One may fervently hope that regular readers have come to expect certain recurring customs here at Adam Smith, Esq., and today we honor that expectation with our usual “Letter from _____,” when we’ve just returned from a significant trip and have some market intelligence to report.

Going to London as regularly as we do—but typically at decent internals—is a bit analogous to getting together with an old friend you only see perhaps two to four times per year. Nothing has drastically changed, but a sufficient span has usually elapsed that the impact of cumulative forces may be more visible to you than to your friend himself. So with our visits to our second favorite city.

This time around the highlights can be summarized as:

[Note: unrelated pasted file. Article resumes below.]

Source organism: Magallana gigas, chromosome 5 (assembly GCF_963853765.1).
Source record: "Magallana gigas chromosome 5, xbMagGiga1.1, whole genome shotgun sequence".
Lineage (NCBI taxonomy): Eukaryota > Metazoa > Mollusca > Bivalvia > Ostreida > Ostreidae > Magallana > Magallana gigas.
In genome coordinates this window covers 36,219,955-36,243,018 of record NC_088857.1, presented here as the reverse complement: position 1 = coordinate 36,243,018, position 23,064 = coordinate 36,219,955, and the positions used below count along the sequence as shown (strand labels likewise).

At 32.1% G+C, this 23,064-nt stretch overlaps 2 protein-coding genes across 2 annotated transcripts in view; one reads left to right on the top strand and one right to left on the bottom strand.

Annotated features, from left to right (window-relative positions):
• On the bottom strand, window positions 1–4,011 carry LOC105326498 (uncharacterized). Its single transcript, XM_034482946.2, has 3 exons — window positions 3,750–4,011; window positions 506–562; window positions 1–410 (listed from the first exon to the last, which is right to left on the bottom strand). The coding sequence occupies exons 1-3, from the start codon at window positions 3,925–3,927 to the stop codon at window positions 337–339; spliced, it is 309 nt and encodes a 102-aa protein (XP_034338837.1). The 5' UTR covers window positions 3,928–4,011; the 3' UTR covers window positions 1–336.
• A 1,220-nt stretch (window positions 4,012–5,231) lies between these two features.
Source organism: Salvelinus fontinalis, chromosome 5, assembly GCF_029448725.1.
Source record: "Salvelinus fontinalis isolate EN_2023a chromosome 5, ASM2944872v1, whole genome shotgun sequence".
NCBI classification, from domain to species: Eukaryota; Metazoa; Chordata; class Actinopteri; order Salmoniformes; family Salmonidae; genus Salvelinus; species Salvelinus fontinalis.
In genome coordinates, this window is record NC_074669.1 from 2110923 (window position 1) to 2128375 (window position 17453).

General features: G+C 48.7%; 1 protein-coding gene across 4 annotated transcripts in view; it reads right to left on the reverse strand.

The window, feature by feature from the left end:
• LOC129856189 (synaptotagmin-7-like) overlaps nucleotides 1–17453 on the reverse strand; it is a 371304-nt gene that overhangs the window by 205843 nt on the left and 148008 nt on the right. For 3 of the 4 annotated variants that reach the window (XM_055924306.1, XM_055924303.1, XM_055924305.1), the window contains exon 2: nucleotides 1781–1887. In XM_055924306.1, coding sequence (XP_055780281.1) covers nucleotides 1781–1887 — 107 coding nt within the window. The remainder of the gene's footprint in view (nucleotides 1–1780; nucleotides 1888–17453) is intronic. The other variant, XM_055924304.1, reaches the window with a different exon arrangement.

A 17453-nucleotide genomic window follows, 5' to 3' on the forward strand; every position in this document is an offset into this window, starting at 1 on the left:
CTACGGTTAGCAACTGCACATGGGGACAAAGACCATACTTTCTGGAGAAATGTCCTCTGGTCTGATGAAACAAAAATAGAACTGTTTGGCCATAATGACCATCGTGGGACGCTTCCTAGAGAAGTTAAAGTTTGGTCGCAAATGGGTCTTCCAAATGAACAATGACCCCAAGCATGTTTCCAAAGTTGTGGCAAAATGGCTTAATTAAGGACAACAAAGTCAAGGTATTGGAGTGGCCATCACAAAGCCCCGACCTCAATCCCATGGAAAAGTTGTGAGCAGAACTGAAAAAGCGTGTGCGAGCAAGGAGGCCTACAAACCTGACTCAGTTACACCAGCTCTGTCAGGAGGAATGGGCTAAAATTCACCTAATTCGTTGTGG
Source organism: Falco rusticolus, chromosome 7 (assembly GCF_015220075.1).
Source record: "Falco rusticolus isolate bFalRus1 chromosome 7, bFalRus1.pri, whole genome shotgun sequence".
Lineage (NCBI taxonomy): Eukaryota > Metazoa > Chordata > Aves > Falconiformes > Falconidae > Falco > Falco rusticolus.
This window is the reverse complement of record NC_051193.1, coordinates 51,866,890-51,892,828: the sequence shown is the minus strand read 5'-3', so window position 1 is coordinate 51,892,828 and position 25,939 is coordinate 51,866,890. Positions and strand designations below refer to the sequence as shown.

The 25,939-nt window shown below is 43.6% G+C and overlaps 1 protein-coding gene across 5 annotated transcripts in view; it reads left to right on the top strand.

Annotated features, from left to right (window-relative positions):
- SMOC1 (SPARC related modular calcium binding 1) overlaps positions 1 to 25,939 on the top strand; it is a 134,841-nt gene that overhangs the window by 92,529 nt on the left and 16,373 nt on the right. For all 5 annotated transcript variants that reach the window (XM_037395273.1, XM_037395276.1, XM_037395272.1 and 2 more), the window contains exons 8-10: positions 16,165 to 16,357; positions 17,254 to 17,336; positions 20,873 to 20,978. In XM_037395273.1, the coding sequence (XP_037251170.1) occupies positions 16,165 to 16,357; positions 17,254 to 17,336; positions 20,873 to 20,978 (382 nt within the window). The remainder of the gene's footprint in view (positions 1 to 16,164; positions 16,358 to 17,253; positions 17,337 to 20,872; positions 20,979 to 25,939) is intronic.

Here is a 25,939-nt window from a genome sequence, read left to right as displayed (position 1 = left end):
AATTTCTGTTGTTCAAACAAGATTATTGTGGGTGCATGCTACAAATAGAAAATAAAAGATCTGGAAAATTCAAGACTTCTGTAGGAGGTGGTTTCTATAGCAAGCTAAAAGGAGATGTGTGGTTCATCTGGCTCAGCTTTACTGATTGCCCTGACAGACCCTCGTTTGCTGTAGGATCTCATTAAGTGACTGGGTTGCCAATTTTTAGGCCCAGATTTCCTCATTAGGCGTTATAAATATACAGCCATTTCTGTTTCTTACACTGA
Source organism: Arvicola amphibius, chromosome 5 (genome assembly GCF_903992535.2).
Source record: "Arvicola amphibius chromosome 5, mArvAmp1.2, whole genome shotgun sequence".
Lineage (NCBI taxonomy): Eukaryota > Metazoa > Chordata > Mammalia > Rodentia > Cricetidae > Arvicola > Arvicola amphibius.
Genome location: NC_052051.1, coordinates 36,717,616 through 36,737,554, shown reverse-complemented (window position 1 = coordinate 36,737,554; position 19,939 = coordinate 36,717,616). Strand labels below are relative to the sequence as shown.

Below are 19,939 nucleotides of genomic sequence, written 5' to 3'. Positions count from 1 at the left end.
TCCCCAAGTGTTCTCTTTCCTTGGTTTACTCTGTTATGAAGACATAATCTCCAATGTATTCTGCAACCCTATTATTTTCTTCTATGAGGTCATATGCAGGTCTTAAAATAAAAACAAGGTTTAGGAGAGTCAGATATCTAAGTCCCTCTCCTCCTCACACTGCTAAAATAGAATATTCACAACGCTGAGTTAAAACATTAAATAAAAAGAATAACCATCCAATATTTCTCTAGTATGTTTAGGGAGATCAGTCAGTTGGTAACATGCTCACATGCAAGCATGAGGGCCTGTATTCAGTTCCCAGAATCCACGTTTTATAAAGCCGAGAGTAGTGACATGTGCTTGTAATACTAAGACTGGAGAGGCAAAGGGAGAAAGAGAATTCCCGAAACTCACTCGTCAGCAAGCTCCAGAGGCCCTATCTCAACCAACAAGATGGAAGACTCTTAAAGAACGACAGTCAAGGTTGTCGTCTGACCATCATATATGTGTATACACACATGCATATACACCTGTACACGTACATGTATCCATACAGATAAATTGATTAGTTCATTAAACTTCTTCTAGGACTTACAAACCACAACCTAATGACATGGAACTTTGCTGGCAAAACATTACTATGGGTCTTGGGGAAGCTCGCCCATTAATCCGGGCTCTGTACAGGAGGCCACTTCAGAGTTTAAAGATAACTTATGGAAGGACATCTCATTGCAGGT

• Brexit—now what?
  • Having fun at work,
  • Concentrating marketing spend more purposefully and narrowly, and
  • AI.


To borrow William Goldman’s famous phrase about Hollywood, “Nobody knows nuttin’.” Understandably so, since there is next to nothing to absolutely know at the moment. Interestingly, as a non-Londoner, one of my minor observations was that Prime Minister May seems to be a polarizing figure—at least based on our very limited and hardly random sample. Characteristizations ranged from “an undeservedly promoted civil servant” to “a superb poker player—by callling the special election, she left the EU to stew in its own juices for two months while Britain is AWOL. Brilliant!”

To be fair, it’s wrong to say “nothing” is known. Major financial institutions are already, perforce, laying contingency plans to expand operations in, e.g., Frankfurt and Dublin. I’m not sure there’s any reason to imagine that threatens BigLaw, however. We have a habit of uncharacteristic agility when it comes to following our clients.

Another plausible hypothesis is that Brexit will increase, not diminish, the importance of the New York/London axis. Fine by me, if not exactly the most welcome dynamic of causation.